Budapest: the changing city

Adam Tinworth
Adam Tinworth

By the river in BudapestI first visited Budapest some five years ago. Like this visit, it was a brief, two day stay on business. By coincidence I stayed in the same hotel both times, and the walkway between the river and the hotel became something of a marker for the progress in the city in that half decade. That walk, photographed last week, is on the right. (Click on image for a larger version.)

Back in 1999, the city was in the throes of opening itself up to outside investment for the first time. Human nature being what it is, the locals found every possible means of extracting money from people. I first became aware of this while flicking through the hotel magazine, and finding the back half of it stuffed with extremely unsubtle adverts for prostitutes.

The prevalence of the city’s sex trade became obvious at the end of my first day there, when another journalist and I excused ourselves from post-dinner drinks in a restaurant in the city centre and walked along the river back to the hotel. Every five yards down that walk, we were propositioned. I was shocked, embarrassed and angered in turn. (I was much more callow five years ago than I am now.) The journalist walking with me, a man well into his middle age, was delighted and then disappointed, when he realised that he’d brought precious little money with him. It was just as well. Bringing back an STD as a souvenir of a work trip is almost certainly no fun at all.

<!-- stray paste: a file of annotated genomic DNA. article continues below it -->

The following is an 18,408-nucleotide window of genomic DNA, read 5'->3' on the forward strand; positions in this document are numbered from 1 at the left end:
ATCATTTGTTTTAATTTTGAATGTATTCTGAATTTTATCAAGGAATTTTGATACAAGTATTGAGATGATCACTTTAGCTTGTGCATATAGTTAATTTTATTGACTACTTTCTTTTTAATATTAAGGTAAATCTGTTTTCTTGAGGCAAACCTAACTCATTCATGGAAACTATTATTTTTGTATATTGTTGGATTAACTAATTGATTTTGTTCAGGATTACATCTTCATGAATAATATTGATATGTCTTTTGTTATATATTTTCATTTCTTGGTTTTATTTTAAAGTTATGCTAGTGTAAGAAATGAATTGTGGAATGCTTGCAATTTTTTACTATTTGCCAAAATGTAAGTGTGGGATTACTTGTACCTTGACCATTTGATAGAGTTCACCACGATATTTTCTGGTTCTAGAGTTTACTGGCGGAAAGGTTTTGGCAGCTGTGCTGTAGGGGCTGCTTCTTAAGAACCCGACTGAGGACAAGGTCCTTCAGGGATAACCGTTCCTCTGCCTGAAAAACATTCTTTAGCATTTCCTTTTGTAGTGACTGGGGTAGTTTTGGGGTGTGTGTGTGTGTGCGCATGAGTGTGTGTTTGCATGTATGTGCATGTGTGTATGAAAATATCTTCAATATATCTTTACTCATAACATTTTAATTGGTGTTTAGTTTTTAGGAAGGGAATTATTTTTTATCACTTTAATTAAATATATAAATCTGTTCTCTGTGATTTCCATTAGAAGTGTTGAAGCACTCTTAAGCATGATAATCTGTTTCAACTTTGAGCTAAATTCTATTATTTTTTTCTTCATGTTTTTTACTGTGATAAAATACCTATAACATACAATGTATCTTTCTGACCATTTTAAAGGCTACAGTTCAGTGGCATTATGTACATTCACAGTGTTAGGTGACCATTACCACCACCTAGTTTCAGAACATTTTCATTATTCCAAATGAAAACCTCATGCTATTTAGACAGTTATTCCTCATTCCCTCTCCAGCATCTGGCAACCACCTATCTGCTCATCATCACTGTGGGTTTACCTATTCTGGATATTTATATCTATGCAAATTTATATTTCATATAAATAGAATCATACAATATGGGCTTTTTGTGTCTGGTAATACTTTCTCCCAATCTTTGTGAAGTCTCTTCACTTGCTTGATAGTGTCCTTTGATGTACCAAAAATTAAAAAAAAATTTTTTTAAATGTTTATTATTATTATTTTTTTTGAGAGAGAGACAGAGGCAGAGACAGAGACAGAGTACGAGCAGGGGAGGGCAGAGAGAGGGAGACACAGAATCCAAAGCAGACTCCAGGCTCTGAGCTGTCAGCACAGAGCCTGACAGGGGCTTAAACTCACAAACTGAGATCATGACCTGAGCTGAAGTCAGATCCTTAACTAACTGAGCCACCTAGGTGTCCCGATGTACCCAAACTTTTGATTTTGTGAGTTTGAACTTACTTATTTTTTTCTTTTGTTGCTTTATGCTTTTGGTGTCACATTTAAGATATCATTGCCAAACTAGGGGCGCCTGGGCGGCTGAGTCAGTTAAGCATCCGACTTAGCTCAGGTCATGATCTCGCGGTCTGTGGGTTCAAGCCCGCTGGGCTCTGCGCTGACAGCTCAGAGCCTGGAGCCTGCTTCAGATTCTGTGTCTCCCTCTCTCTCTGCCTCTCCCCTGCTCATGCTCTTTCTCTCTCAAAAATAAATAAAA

Five years on, the scene had changed. The whoreverts had disappeared from the hotel magazine, and in all the city literature I could find, bar that given out by taxi touts at the airport and the official welcome pack from the city we got in our delegate bags. Clearly, the market has evolved. Minimise the street tarts, and target the wealthy businessmen who catch taxis and attend conferences. The evening certainly reinforced that impression. I sat outside the hotel, happily enjoying a beer in the surprisingly mild evening air, and noticed that there wasn’t a single prostitute in sight. In an hour’s observation, the only vaguely suspicious types were a couple of (fully-dresssed) young women who were lingering outside the hotel to the mixed amusement and annoyance of the doormen.

Five years. Long enough to gentrify the sex trade.

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Adam is a lecturer, trainer and writer. He's been a blogger for over 20 years, and a journalist for more than 30. He lectures on audience strategy and engagement at City, University of London.